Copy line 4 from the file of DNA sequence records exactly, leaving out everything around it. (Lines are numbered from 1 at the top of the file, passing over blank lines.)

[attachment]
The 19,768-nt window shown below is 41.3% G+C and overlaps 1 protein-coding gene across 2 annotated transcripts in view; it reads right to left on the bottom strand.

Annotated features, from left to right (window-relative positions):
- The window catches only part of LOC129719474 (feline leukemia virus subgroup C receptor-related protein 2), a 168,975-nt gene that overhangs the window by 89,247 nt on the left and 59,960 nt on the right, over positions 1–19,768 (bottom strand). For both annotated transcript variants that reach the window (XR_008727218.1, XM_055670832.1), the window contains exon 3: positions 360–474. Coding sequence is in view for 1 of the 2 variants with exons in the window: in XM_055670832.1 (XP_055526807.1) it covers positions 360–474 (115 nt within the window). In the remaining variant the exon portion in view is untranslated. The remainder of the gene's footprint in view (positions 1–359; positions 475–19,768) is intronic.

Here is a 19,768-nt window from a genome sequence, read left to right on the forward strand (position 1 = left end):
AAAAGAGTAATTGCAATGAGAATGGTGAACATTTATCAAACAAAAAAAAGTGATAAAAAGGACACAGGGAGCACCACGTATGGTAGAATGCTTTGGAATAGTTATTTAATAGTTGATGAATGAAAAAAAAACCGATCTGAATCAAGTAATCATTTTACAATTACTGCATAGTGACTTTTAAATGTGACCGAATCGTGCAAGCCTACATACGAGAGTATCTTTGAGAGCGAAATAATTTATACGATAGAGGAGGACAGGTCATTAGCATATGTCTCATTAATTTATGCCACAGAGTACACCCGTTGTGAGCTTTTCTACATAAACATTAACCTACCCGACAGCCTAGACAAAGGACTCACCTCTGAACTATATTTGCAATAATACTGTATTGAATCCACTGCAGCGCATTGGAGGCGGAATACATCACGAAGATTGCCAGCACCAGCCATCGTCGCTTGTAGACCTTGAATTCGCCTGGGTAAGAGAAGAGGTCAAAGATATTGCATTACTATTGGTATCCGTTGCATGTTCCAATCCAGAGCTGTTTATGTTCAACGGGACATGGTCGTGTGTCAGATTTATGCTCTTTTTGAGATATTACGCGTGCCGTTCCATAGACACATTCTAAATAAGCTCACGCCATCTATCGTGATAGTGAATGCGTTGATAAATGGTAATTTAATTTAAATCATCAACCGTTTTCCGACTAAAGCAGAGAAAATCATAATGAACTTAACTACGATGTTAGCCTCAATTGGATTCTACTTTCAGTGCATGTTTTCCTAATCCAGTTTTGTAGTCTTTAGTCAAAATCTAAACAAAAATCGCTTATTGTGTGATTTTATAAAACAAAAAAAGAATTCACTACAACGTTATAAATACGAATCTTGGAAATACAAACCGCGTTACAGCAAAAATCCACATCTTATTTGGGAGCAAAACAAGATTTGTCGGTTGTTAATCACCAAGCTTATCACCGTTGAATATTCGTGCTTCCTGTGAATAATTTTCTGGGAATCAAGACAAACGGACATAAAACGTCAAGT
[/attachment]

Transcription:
Here is a 19,768-nt window from a genome sequence, read left to right on the forward strand (position 1 = left end):